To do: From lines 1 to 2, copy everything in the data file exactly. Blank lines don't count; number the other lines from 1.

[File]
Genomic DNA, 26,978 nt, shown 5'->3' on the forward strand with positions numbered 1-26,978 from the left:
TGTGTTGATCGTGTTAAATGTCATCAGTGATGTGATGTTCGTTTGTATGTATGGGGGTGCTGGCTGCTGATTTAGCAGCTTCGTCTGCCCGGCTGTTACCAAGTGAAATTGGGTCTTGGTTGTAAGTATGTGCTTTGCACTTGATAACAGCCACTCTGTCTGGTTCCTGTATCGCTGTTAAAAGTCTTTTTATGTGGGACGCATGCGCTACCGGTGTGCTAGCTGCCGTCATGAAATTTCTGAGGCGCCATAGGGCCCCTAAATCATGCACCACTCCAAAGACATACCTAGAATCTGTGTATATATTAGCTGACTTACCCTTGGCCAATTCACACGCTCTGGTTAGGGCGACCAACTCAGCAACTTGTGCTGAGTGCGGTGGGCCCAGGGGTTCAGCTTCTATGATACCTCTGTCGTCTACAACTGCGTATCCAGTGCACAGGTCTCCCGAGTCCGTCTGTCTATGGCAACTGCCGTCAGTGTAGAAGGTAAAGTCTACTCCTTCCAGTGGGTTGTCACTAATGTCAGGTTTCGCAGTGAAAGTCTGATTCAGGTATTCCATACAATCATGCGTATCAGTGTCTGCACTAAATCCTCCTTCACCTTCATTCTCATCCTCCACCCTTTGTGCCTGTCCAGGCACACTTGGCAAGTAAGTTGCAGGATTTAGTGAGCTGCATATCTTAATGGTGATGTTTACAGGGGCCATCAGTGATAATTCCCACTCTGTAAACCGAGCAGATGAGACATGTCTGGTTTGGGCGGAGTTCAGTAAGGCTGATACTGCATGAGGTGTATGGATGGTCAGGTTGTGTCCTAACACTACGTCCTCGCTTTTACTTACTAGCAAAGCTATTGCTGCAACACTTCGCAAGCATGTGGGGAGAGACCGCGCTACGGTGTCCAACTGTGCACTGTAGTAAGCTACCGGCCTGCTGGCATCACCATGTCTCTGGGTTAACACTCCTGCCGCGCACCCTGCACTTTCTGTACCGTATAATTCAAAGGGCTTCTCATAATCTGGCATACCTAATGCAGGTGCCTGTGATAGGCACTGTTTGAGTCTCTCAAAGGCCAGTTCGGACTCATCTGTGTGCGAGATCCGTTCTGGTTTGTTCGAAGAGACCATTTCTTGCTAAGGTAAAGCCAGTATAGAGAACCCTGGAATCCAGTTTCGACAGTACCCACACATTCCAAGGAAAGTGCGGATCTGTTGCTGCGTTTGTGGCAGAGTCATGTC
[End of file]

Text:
Genomic DNA, 26,978 nt, shown 5'->3' on the forward strand with positions numbered 1-26,978 from the left:
TGTGTTGATCGTGTTAAATGTCATCAGTGATGTGATGTTCGTTTGTATGTATGGGGGTGCTGGCTGCTGATTTAGCAGCTTCGTCTGCCCGGCTGTTACCAAGTGAAATTGGGTCTTGGTTGTAAGTATGTGCTTTGCACTTGATAACAGCCACTCTGTCTGGTTCCTGTATCGCTGTTAAAAGTCTTTTTATGTGGGACGCATGCGCTACCGGTGTGCTAGCTGCCGTCATGAAATTTCTGAGGCGCCATAGGGCCCCTAAATCATGCACCACTCCAAAGACATACCTAGAATCTGTGTATATATTAGCTGACTTACCCTTGGCCAATTCACACGCTCTGGTTAGGGCGACCAACTCAGCAACTTGTGCTGAGTGCGGTGGGCCCAGGGGTTCAGCTTCTATGATACCTCTGTCGTCTACAACTGCGTATCCAGTGCACAGGTCTCCCGAGTCCGTCTGTCTATGGCAACTGCCGTCAGTGTAGAAGGTAAAGTCTACTCCTTCCAGTGGGTTGTCACTAATGTCAGGTTTCGCAGTGAAAGTCTGATTCAGGTATTCCATACAATCATGCGTATCAGTGTCTGCACTAAATCCTCCTTCACCTTCATTCTCATCCTCCACCCTTTGTGCCTGTCCAGGCACACTTGGCAAGTAAGTTGCAGGATTTAGTGAGCTGCATATCTTAATGGTGATGTTTACAGGGGCCATCAGTGATAATTCCCACTCTGTAAACCGAGCAGATGAGACATGTCTGGTTTGGGCGGAGTTCAGTAAGGCTGATACTGCATGAGGTGTATGGATGGTCAGGTTGTGTCCTAACACTACGTCCTCGCTTTTACTTACTAGCAAAGCTATTGCTGCAACACTTCGCAAGCATGTGGGGAGAGACCGCGCTACGGTGTCCAACTGTGCACTGTAGTAAGCTACCGGCCTGCTGGCATCACCATGTCTCTGGGTTAACACTCCTGCCGCGCACCCTGCACTTTCTGTACCGTATAATTCAAAGGGCTTCTCATAATCTGGCATACCTAATGCAGGTGCCTGTGATAGGCACTGTTTGAGTCTCTCAAAGGCCAGTTCGGACTCATCTGTGTGCGAGATCCGTTCTGGTTTGTTCGAAGAGACCATTTCTTGCTAAGGTAAAGCCAGTATAGAGAACCCTGGAATCCAGTTTCGACAGTACCCACACATTCCAAGGAAAGTGCGGATCTGTTGCTGCGTTTGTGGCAGAGTCATGTC